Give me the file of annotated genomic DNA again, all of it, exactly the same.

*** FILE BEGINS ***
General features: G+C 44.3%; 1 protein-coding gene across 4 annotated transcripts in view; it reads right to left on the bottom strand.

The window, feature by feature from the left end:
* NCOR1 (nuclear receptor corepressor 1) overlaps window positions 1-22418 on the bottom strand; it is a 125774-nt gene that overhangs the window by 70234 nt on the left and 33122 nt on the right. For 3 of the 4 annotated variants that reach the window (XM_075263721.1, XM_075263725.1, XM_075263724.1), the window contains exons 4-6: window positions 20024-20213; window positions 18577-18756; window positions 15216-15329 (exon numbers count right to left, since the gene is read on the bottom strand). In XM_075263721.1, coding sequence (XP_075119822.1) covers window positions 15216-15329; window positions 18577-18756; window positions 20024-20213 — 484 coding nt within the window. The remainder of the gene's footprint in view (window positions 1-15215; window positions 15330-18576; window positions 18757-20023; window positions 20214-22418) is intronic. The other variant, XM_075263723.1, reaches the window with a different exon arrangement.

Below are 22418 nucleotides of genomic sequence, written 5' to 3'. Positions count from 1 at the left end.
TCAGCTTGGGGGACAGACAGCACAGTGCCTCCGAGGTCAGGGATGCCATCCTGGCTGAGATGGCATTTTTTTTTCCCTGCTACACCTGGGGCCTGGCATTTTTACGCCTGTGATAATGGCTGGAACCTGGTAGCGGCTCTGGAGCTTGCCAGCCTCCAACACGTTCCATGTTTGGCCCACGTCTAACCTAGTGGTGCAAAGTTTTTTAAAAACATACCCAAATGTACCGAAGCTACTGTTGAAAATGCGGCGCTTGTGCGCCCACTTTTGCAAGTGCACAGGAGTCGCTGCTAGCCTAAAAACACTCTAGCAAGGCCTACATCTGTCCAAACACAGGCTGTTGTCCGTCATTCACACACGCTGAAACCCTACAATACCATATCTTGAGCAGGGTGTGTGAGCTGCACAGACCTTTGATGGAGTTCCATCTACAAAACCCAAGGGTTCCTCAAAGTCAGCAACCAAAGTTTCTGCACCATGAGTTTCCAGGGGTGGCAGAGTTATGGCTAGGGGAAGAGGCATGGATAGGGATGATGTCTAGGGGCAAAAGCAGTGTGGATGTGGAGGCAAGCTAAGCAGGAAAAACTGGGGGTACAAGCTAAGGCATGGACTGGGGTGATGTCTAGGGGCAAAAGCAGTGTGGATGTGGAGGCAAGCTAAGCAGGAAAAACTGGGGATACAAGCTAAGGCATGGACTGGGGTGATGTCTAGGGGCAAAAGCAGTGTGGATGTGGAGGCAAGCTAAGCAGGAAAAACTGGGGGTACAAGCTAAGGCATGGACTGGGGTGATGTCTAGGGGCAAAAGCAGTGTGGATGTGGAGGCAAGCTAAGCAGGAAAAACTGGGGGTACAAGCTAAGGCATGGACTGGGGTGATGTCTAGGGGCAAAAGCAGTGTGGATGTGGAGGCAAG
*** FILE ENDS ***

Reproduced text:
General features: G+C 44.3%; 1 protein-coding gene across 4 annotated transcripts in view; it reads right to left on the bottom strand.

The window, feature by feature from the left end:
* NCOR1 (nuclear receptor corepressor 1) overlaps window positions 1-22418 on the bottom strand; it is a 125774-nt gene that overhangs the window by 70234 nt on the left and 33122 nt on the right. For 3 of the 4 annotated variants that reach the window (XM_075263721.1, XM_075263725.1, XM_075263724.1), the window contains exons 4-6: window positions 20024-20213; window positions 18577-18756; window positions 15216-15329 (exon numbers count right to left, since the gene is read on the bottom strand). In XM_075263721.1, coding sequence (XP_075119822.1) covers window positions 15216-15329; window positions 18577-18756; window positions 20024-20213 — 484 coding nt within the window. The remainder of the gene's footprint in view (window positions 1-15215; window positions 15330-18576; window positions 18757-20023; window positions 20214-22418) is intronic. The other variant, XM_075263723.1, reaches the window with a different exon arrangement.

Below are 22418 nucleotides of genomic sequence, written 5' to 3'. Positions count from 1 at the left end.
TCAGCTTGGGGGACAGACAGCACAGTGCCTCCGAGGTCAGGGATGCCATCCTGGCTGAGATGGCATTTTTTTTTCCCTGCTACACCTGGGGCCTGGCATTTTTACGCCTGTGATAATGGCTGGAACCTGGTAGCGGCTCTGGAGCTTGCCAGCCTCCAACACGTTCCATGTTTGGCCCACGTCTAACCTAGTGGTGCAAAGTTTTTTAAAAACATACCCAAATGTACCGAAGCTACTGTTGAAAATGCGGCGCTTGTGCGCCCACTTTTGCAAGTGCACAGGAGTCGCTGCTAGCCTAAAAACACTCTAGCAAGGCCTACATCTGTCCAAACACAGGCTGTTGTCCGTCATTCACACACGCTGAAACCCTACAATACCATATCTTGAGCAGGGTGTGTGAGCTGCACAGACCTTTGATGGAGTTCCATCTACAAAACCCAAGGGTTCCTCAAAGTCAGCAACCAAAGTTTCTGCACCATGAGTTTCCAGGGGTGGCAGAGTTATGGCTAGGGGAAGAGGCATGGATAGGGATGATGTCTAGGGGCAAAAGCAGTGTGGATGTGGAGGCAAGCTAAGCAGGAAAAACTGGGGGTACAAGCTAAGGCATGGACTGGGGTGATGTCTAGGGGCAAAAGCAGTGTGGATGTGGAGGCAAGCTAAGCAGGAAAAACTGGGGATACAAGCTAAGGCATGGACTGGGGTGATGTCTAGGGGCAAAAGCAGTGTGGATGTGGAGGCAAGCTAAGCAGGAAAAACTGGGGGTACAAGCTAAGGCATGGACTGGGGTGATGTCTAGGGGCAAAAGCAGTGTGGATGTGGAGGCAAGCTAAGCAGGAAAAACTGGGGGTACAAGCTAAGGCATGGACTGGGGTGATGTCTAGGGGCAAAAGCAGTGTGGATGTGGAGGCAAG